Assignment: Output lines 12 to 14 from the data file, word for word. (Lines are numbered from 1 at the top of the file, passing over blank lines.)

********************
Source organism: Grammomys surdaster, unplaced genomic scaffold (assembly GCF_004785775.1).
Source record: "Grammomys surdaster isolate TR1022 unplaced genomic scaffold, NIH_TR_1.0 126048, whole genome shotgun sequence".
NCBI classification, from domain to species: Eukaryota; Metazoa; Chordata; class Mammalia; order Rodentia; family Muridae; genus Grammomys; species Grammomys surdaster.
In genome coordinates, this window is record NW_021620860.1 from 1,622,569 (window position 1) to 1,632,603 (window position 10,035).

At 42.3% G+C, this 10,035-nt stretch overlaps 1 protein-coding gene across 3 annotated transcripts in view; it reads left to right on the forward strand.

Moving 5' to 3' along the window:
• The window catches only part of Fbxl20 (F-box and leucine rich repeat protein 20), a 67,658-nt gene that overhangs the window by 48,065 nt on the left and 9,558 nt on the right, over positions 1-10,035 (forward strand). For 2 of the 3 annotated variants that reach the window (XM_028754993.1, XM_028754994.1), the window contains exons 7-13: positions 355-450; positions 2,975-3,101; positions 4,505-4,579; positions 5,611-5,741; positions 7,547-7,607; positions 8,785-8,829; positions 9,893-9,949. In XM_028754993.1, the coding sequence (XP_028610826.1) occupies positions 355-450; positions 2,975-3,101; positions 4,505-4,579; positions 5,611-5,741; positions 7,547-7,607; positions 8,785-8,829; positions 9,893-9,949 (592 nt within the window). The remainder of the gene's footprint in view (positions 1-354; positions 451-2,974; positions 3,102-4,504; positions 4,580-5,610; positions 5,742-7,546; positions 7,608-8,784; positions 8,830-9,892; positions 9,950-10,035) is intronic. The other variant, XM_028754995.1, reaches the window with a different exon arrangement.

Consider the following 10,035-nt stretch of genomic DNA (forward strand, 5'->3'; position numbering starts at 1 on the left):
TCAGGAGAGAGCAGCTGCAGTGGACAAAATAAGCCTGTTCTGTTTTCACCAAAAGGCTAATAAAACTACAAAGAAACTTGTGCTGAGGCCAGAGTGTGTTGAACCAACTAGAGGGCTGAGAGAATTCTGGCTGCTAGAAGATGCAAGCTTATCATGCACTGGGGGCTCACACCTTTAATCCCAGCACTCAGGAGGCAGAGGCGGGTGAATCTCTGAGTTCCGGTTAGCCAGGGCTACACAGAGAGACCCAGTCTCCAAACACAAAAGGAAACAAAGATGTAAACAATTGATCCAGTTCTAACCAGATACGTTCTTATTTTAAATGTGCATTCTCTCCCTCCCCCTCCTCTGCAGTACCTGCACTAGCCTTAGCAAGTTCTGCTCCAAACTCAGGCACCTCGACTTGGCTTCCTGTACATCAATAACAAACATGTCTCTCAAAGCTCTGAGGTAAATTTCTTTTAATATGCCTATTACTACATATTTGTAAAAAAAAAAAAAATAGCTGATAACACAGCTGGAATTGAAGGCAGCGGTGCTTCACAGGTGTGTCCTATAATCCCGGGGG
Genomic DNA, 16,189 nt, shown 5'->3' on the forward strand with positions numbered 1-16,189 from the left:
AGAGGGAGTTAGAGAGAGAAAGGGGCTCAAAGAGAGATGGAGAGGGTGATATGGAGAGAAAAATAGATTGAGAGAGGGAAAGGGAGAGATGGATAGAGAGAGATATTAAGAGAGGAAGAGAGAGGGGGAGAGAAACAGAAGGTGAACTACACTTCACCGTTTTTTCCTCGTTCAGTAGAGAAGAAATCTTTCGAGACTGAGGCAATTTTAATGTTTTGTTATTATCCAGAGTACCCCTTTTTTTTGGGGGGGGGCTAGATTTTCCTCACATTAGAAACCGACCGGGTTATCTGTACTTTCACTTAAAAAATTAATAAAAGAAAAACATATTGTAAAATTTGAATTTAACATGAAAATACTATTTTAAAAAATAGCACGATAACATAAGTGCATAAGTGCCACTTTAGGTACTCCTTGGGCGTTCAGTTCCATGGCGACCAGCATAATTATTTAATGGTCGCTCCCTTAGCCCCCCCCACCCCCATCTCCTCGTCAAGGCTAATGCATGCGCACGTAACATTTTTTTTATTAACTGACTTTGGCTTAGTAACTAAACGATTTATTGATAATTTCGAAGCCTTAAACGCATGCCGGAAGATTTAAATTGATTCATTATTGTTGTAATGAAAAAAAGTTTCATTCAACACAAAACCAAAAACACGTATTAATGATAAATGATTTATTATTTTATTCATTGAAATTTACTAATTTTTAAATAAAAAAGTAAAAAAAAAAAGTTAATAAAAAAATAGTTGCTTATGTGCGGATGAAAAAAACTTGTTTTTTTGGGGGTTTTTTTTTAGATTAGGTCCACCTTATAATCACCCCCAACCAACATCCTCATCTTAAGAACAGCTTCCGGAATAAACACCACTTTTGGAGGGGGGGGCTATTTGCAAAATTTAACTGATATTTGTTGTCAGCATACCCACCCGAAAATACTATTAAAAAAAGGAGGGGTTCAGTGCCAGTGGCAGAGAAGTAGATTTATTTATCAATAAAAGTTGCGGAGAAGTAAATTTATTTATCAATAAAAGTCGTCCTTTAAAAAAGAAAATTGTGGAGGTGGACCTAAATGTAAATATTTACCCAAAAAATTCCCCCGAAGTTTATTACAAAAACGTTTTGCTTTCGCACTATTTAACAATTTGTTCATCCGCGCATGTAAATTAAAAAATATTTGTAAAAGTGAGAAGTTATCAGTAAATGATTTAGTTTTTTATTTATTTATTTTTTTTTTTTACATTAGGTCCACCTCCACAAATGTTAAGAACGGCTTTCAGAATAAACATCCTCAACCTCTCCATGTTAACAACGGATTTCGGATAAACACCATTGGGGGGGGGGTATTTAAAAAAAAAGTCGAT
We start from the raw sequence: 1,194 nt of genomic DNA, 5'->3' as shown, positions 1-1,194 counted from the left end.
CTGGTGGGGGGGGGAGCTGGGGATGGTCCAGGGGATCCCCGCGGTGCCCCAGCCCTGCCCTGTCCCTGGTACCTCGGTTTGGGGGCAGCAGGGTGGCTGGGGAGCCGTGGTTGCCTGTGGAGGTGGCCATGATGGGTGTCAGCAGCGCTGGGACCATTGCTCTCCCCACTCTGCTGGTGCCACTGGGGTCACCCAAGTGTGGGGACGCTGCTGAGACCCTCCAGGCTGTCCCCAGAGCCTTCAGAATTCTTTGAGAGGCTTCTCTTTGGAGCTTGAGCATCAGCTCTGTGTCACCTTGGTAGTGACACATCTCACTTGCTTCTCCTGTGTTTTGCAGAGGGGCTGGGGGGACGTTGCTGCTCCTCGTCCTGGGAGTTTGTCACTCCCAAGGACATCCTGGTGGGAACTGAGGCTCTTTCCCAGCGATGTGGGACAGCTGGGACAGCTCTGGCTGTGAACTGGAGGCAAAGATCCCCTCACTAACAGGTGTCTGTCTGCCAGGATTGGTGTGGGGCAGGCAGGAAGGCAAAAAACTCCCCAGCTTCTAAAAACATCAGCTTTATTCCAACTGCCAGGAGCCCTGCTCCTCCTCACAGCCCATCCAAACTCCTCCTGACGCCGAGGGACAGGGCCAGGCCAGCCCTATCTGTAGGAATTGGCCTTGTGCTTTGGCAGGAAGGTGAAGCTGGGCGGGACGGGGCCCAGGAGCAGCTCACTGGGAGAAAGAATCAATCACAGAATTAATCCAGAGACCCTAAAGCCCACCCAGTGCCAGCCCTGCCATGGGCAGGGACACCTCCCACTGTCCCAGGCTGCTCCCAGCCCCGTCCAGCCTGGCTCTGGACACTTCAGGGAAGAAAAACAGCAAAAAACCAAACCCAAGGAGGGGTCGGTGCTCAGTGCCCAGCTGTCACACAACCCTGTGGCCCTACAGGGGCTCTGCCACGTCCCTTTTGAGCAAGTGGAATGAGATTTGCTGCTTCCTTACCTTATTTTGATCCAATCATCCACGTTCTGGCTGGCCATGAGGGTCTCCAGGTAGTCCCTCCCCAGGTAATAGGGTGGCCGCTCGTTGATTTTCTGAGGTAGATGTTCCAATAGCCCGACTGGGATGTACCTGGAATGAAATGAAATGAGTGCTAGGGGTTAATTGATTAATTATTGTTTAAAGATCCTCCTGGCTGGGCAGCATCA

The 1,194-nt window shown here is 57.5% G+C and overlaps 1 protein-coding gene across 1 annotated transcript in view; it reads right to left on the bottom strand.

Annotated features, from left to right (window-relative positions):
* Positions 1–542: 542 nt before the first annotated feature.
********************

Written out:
We start from the raw sequence: 1,194 nt of genomic DNA, 5'->3' as shown, positions 1-1,194 counted from the left end.
CTGGTGGGGGGGGGAGCTGGGGATGGTCCAGGGGATCCCCGCGGTGCCCCAGCCCTGCCCTGTCCCTGGTACCTCGGTTTGGGGGCAGCAGGGTGGCTGGGGAGCCGTGGTTGCCTGTGGAGGTGGCCATGATGGGTGTCAGCAGCGCTGGGACCATTGCTCTCCCCACTCTGCTGGTGCCACTGGGGTCACCCAAGTGTGGGGACGCTGCTGAGACCCTCCAGGCTGTCCCCAGAGCCTTCAGAATTCTTTGAGAGGCTTCTCTTTGGAGCTTGAGCATCAGCTCTGTGTCACCTTGGTAGTGACACATCTCACTTGCTTCTCCTGTGTTTTGCAGAGGGGCTGGGGGGACGTTGCTGCTCCTCGTCCTGGGAGTTTGTCACTCCCAAGGACATCCTGGTGGGAACTGAGGCTCTTTCCCAGCGATGTGGGACAGCTGGGACAGCTCTGGCTGTGAACTGGAGGCAAAGATCCCCTCACTAACAGGTGTCTGTCTGCCAGGATTGGTGTGGGGCAGGCAGGAAGGCAAAAAACTCCCCAGCTTCTAAAAACATCAGCTTTATTCCAACTGCCAGGAGCCCTGCTCCTCCTCACAGCCCATCCAAACTCCTCCTGACGCCGAGGGACAGGGCCAGGCCAGCCCTATCTGTAGGAATTGGCCTTGTGCTTTGGCAGGAAGGTGAAGCTGGGCGGGACGGGGCCCAGGAGCAGCTCACTGGGAGAAAGAATCAATCACAGAATTAATCCAGAGACCCTAAAGCCCACCCAGTGCCAGCCCTGCCATGGGCAGGGACACCTCCCACTGTCCCAGGCTGCTCCCAGCCCCGTCCAGCCTGGCTCTGGACACTTCAGGGAAGAAAAACAGCAAAAAACCAAACCCAAGGAGGGGTCGGTGCTCAGTGCCCAGCTGTCACACAACCCTGTGGCCCTACAGGGGCTCTGCCACGTCCCTTTTGAGCAAGTGGAATGAGATTTGCTGCTTCCTTACCTTATTTTGATCCAATCATCCACGTTCTGGCTGGCCATGAGGGTCTCCAGGTAGTCCCTCCCCAGGTAATAGGGTGGCCGCTCGTTGATTTTCTGAGGTAGATGTTCCAATAGCCCGACTGGGATGTACCTGGAATGAAATGAAATGAGTGCTAGGGGTTAATTGATTAATTATTGTTTAAAGATCCTCCTGGCTGGGCAGCATCA

The 1,194-nt window shown here is 57.5% G+C and overlaps 1 protein-coding gene across 1 annotated transcript in view; it reads right to left on the bottom strand.